Buster’s Mal Heart

bustersmalheart_01-forwebcomms

A film like Buster’s Mal Heart is unusual to say the least. Director Sarah Adina Smith picked the perfect leading man, in the form of the unconventional Emmy winner, Rami Malek.

Like Smith’s debut film The Midnight Swim, Buster’s Mal Heart is a profound mystery. However, unlike The Midnight Swim, we are taken on a journey following two timelines although, sometimes it feels like we are following three. When we are first introduced to Buster he is racing through a snowy Montana forest as police officers shoot at him. We later find out that he has been breaking into houses in the area, calling radio talk shows ranting about the Y2K.

Yet, before Buster becomes the crazy man of the mountains he was known as Jonah. The complete opposite of Buster, Jonah is a straight edge concierge of a small hotel. He has a wife (Kate Lyn Sheil) and an energetic daughter (Sukha Belle Potter). He and his wife work hard so they can one day move out of Jonah’s in-laws house and build a self sufficient home for themselves to raise their child in.

The reason for Jonah’s transformation into Buster, as well as what happened to his are the driving questions in a surreal narrative. At one point Jonah meets a man (DJ Qualls) who is convinced the Y2K will bring about the end of society causing a greater manifestation he calls “the great inversion.” The unnamed man checks into the hotel and invites himself into Jonah’s life.

To make things worse Jonah/Buster have recurring visions of being adrift at sea in a lifeboat. The question there is, whether or not the man at sea a vision from a dream or a distant memory? As Buster tries to decipher between reality and the man at sea he comes to realize that he is no longer one person he is two people in polar opposite worlds, shockingly similar to the explanation of “the great inversion” given to him by the unnamed man back when Buster was Jonah.

The performance by the entire cast is flawless from young Potter who speaks in both English and Spanish throughout the film to Malek who’s mental awareness is questioned throughout the entirety of the film with an air of charm and capability of being unusually creepy all at once.

This distinctly niche project is just a glimpse at what both Malek and Smith are capable of. If you get the opportunity to see it, it’s certainly worth hunting down.

When MASCOTS Don’t Pump You Up

Netflix’s latest comedy “gold” falls flat with the B-List star studded cast. Director Christopher Guest (Best in Show, A Might Wind) brings to the screen a mockumentary that comes off as one giant cruel joke. At first the concept seems like it would be right in Guest’s wheelhouse, filled with quirky characters, but the director/co-writer doesn’t manage to come out of this film unscathed.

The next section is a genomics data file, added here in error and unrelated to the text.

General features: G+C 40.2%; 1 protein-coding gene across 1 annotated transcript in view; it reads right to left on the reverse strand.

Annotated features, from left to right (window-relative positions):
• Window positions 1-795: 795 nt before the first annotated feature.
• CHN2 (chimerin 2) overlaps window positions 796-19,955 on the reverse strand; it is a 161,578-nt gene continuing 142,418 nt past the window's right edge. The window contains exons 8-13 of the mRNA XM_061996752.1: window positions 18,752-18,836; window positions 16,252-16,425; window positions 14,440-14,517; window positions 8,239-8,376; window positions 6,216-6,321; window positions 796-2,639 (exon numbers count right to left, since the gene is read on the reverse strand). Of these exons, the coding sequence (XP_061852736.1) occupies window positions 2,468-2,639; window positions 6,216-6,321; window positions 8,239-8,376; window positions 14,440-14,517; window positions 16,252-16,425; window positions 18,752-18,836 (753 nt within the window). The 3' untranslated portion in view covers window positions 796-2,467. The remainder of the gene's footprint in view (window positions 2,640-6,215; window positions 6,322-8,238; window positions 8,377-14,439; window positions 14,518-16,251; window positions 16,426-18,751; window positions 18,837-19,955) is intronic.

A lot like Guest’s past films, Mascot takes on a documentary format following an assorted group of weirdos. The film follows a collection of mascots as they go to compete in the annual mascot competition to win the Gold Fluffy. There’s the bickering couple Mike and Mindy (Zach Woods and Sarah Baker); Phil (Christopher Moynihan), who hopes that he can win the heart of his old high school crush; Owen Golly, Jr. (Tom Bennett), who has taken on the family mascotting duty from his father (Jim Piddock); a devoted dancer (Parker Posey) who travels with her half-sister Laci (Susan Yeagley); and Tommy (Chris O’Dowd) the resident bad-boy of the mascotting world. There are also the judges, the coaches, and other unusual characters whom you’d assume would attend a very unusual competition such as mascotting.

While the main cast is filled with newcomers to Guest’s roster he does hold on to his ol’ reliables  like Jane Lynch, Bob Balaban, Fred Willard, and many others. That might be why the film doesn’t manage to find it’s tone and end up shuffling along in a very uncomfortable way. The lack of connection between the actors in each scene is strikingly obvious even amongst those who have worked together for years. Maybe the lack of connection is due to the lack of interesting relationships and characters. Maybe Guest relied too much on the weird concept of mascotting being considered a sport to care about the fact that the entire film is like watching an awkward, unattractive teen try to become popular, but failing miserably. Then there’s the fact that the jokes are brought up once then immediately pushed to the sidelines.

Overall Mascots is a disappointing film that will leave the viewers wondering why it got made in the first place.